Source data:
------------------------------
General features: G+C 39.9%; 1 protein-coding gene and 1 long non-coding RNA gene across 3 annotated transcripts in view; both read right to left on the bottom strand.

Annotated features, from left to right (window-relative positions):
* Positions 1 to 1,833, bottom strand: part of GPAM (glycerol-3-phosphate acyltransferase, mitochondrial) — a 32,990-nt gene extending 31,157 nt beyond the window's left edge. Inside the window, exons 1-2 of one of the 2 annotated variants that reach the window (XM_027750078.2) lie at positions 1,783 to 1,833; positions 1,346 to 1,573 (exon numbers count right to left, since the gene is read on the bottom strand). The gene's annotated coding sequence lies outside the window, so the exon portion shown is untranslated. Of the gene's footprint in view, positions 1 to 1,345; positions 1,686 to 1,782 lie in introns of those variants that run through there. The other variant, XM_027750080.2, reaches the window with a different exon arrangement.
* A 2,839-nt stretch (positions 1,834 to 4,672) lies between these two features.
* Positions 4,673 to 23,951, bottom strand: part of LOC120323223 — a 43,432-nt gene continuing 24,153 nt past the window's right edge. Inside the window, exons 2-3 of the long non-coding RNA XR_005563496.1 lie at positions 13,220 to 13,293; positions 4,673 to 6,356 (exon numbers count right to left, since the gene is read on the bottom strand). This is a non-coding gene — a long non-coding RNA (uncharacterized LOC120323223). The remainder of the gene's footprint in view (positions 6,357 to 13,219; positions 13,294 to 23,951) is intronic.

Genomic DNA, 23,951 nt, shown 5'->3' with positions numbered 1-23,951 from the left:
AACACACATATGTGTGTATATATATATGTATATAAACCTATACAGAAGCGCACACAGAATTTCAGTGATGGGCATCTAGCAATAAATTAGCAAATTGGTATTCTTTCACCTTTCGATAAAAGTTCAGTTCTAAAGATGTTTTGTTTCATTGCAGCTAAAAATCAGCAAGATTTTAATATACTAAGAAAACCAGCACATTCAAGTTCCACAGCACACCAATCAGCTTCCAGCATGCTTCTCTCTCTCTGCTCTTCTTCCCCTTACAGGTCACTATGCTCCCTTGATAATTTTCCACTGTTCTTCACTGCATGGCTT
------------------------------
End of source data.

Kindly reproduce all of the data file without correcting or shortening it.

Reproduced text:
General features: G+C 39.9%; 1 protein-coding gene and 1 long non-coding RNA gene across 3 annotated transcripts in view; both read right to left on the bottom strand.

Annotated features, from left to right (window-relative positions):
* Positions 1 to 1,833, bottom strand: part of GPAM (glycerol-3-phosphate acyltransferase, mitochondrial) — a 32,990-nt gene extending 31,157 nt beyond the window's left edge. Inside the window, exons 1-2 of one of the 2 annotated variants that reach the window (XM_027750078.2) lie at positions 1,783 to 1,833; positions 1,346 to 1,573 (exon numbers count right to left, since the gene is read on the bottom strand). The gene's annotated coding sequence lies outside the window, so the exon portion shown is untranslated. Of the gene's footprint in view, positions 1 to 1,345; positions 1,686 to 1,782 lie in introns of those variants that run through there. The other variant, XM_027750080.2, reaches the window with a different exon arrangement.
* A 2,839-nt stretch (positions 1,834 to 4,672) lies between these two features.
* Positions 4,673 to 23,951, bottom strand: part of LOC120323223 — a 43,432-nt gene continuing 24,153 nt past the window's right edge. Inside the window, exons 2-3 of the long non-coding RNA XR_005563496.1 lie at positions 13,220 to 13,293; positions 4,673 to 6,356 (exon numbers count right to left, since the gene is read on the bottom strand). This is a non-coding gene — a long non-coding RNA (uncharacterized LOC120323223). The remainder of the gene's footprint in view (positions 6,357 to 13,219; positions 13,294 to 23,951) is intronic.

Genomic DNA, 23,951 nt, shown 5'->3' with positions numbered 1-23,951 from the left:
AACACACATATGTGTGTATATATATATGTATATAAACCTATACAGAAGCGCACACAGAATTTCAGTGATGGGCATCTAGCAATAAATTAGCAAATTGGTATTCTTTCACCTTTCGATAAAAGTTCAGTTCTAAAGATGTTTTGTTTCATTGCAGCTAAAAATCAGCAAGATTTTAATATACTAAGAAAACCAGCACATTCAAGTTCCACAGCACACCAATCAGCTTCCAGCATGCTTCTCTCTCTCTGCTCTTCTTCCCCTTACAGGTCACTATGCTCCCTTGATAATTTTCCACTGTTCTTCACTGCATGGCTT